Cricket West Indies has always been up to date with its payment of the salaries of cricketers to the six franchises in the region. But there have been financial challenges in running cricket tournaments throughout the region, says chief executive officer Johnny Grave.
“We have been very open and honest about the financial difficulties we had in 2018 with the Sri Lanka and Bangladesh tours, where our media rights value went all the way down to under US$1 million, causing us enormous challenges in terms of running all of our cricket tours and tournaments throughout the region. We were able to manage our tournaments thanks largely to the support we got from our territorial boards in terms of delay and postponing payments to them.
“In terms of our payment to franchises for the salaries of players they were delivered every single month. We have been late a few days on a couple of occasions in the last 12 months but our payments to franchise for the wages of cricketers have always been up to date,” Grave told Barbados TODAY in an interview.
He disclosed that Cricket West Indies pays the franchises a minimum of $US45, 000 each month, with US$27 500 going towards the players who are on retainer contracts and the remaining money going towards the franchises operational costs.
“On top of that, we have additional payments which are performance related in terms of production fees, IPL and other release fees paid to us by the various Twenty20 leagues which we share with the territorial boards. The boards also receive development money from us and we contribute to the match costs they encounter when they host West Indies championship matches on our behalf,” the CEO said.
Grave said while the franchises were expected to generate their own funds, in his assessment they were not successful so far.
“They are working in challenging economic times, but a number of teams have managed to secure shirts sponsors in the Super50 and West Indies Championship. We are however asking the franchises to do more, and reach out to the sponsors and commercial organizations within their territories to seek support, not just for the franchise teams that play in the Super50 and West Indies championships, but also for their regional teams that take part in our regional competitions from Under -15 through to Under- 19,” Grave said.
He stated that England’s tour to the West Indies earlier this year was extremely successful on the field and financially.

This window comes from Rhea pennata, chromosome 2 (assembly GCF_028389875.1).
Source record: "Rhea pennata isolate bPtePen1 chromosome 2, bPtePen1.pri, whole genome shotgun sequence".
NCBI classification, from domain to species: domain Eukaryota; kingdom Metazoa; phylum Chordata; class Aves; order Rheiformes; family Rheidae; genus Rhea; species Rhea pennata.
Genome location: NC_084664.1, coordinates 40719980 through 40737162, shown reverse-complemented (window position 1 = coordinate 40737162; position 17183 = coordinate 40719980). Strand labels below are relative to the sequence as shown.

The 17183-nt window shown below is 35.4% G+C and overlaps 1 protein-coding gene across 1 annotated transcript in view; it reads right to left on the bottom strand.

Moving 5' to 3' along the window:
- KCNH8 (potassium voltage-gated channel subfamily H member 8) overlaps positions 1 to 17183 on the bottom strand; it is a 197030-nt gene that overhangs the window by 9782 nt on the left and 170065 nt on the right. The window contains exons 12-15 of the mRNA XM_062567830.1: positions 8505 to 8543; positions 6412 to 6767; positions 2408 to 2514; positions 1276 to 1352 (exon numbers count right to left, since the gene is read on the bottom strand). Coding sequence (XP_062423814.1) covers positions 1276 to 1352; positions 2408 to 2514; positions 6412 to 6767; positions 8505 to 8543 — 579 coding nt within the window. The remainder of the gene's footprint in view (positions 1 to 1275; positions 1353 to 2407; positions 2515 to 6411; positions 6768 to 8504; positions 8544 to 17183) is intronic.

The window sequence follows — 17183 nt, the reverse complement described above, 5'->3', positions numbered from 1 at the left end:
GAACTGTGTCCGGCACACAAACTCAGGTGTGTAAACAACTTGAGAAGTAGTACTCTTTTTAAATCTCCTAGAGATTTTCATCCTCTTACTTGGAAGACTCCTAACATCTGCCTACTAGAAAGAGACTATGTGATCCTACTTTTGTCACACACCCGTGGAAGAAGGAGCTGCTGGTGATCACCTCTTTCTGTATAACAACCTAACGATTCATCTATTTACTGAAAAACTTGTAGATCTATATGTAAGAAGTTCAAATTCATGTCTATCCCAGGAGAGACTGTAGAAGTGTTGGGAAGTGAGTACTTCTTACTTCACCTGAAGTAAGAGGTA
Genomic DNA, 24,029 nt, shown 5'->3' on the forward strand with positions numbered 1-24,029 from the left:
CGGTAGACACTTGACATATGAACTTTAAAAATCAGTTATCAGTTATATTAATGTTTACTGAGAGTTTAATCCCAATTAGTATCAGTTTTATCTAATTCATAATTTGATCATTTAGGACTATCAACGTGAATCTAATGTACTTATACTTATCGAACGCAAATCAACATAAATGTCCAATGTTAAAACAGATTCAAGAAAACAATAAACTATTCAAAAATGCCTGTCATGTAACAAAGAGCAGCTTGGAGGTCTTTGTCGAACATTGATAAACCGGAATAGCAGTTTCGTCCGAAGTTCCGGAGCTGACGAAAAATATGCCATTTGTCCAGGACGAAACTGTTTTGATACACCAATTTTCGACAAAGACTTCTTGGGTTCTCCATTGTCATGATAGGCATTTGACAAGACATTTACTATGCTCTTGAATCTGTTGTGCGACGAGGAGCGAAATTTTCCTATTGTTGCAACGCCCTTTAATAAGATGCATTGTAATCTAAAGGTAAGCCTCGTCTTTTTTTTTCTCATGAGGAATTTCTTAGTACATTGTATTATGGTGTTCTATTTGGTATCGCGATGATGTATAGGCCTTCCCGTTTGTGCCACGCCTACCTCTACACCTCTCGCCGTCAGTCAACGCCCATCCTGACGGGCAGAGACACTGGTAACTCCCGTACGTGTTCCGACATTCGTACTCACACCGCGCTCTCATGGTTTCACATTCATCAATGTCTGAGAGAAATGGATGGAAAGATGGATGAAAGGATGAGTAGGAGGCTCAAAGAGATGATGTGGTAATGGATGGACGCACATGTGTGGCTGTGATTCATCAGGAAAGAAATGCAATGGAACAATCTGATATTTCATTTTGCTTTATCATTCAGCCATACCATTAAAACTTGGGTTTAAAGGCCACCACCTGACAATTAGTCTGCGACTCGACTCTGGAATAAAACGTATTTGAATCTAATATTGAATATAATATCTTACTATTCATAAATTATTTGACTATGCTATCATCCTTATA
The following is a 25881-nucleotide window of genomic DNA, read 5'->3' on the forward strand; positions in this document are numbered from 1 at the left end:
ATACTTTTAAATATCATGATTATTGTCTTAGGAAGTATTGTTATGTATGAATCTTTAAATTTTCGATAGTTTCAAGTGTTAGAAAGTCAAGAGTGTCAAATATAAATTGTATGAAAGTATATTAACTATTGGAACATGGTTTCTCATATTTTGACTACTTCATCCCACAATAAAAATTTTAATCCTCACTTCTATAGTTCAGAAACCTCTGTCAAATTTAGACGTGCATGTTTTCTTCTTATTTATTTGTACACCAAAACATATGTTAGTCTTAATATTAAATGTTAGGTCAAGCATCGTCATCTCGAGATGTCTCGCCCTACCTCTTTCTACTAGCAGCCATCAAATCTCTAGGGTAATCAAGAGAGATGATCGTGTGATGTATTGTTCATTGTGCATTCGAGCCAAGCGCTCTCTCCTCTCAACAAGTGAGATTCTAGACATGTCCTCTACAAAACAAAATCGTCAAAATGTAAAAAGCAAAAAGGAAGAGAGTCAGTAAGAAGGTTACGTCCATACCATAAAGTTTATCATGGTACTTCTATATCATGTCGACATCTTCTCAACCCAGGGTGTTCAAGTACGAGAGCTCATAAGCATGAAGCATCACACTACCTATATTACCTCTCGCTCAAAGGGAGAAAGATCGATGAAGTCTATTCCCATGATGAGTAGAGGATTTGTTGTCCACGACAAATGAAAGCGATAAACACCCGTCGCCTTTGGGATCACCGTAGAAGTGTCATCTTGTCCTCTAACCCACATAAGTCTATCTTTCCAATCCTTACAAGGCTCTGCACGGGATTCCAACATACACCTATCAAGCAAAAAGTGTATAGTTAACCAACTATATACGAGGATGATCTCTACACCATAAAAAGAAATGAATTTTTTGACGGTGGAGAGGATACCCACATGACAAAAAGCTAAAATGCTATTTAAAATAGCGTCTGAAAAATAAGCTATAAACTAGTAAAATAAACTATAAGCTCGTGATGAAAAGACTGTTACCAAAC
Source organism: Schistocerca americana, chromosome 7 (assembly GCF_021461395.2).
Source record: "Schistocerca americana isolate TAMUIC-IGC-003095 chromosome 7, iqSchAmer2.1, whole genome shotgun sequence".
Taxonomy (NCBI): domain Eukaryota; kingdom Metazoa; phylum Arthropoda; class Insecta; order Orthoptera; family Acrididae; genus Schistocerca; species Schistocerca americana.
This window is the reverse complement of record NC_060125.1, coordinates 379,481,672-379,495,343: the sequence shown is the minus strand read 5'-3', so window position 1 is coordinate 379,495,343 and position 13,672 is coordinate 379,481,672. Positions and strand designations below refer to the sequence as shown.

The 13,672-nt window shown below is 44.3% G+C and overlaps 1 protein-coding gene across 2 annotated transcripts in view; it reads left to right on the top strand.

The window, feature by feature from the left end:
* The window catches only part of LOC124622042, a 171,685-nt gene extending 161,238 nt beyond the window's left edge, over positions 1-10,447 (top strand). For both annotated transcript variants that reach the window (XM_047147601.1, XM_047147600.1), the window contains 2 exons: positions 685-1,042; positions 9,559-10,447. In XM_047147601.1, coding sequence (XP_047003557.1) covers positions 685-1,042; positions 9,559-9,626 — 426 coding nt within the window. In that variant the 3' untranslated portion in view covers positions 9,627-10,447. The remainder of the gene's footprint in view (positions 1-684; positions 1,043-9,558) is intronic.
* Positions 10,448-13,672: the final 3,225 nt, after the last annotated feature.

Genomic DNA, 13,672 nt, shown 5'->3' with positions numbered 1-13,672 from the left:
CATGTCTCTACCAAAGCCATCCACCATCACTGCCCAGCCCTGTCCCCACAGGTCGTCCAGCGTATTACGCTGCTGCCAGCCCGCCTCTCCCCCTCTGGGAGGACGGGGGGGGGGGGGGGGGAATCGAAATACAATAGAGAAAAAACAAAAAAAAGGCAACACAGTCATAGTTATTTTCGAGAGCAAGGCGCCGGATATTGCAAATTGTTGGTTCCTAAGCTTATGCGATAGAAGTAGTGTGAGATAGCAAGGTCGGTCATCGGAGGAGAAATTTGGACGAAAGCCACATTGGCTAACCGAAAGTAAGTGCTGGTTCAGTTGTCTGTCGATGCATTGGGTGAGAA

“On the field, we won back the Wisden Trophy, drew the ODI Series and unfortunately we lost the Twenty20 series. Financially, the tour met our expectations. We generated millions of dollars in tickets sales. It was well supported by the governments of the islands that hosted the matches. We were delighted at the number of British fans who supported the tour. There was an expectation that with exchange rate fluctuations between pound and the US dollar and uncertainty created by the economy in the United Kingdom and Brexit, that maybe the numbers would be significantly low.
“But we were happy with the number of travelling fans that came to the West Indies for the matches. We were also elated with the viewing figures of the fans throughout the world. So it was a very successful England tour. We are also confident that we will have a very successful India tour to the region. If we achieve our goal, 2019 will be a record year financially for Cricket West Indies,” Grave said. Cricket West Indies is expected to gain significantly from television rights for the series.
Grave disclosed that Cricket West Indies had a very positive meeting with the Dr Askhai Mansingh, the dean of the Faculty of Sports of the University of the West Indies (UWI), Amanda Reifer, the head of the Faculty of Sports at the Cave Hill Campus and former West Indies batsman Darren Ganga whose foundation last year launched the Darren Ganga Cricket Academy at the St Augustine Campus of the UWI in Trinidad.
“We had a really positive meeting with them, not just surrounding the High Performance Programme but also in relation to coach education and other initiatives. We have launched our level two coaching course which is going to be delivered in partnership with the UWI. This is a very important part of our strategic plan to make sure we have Caribbean cricket coaching courses delivered by Caribbean coaches in partnership with a tertiary organization in the region rather than relying on either an English or Australian institution like we did in the past,” Grave said.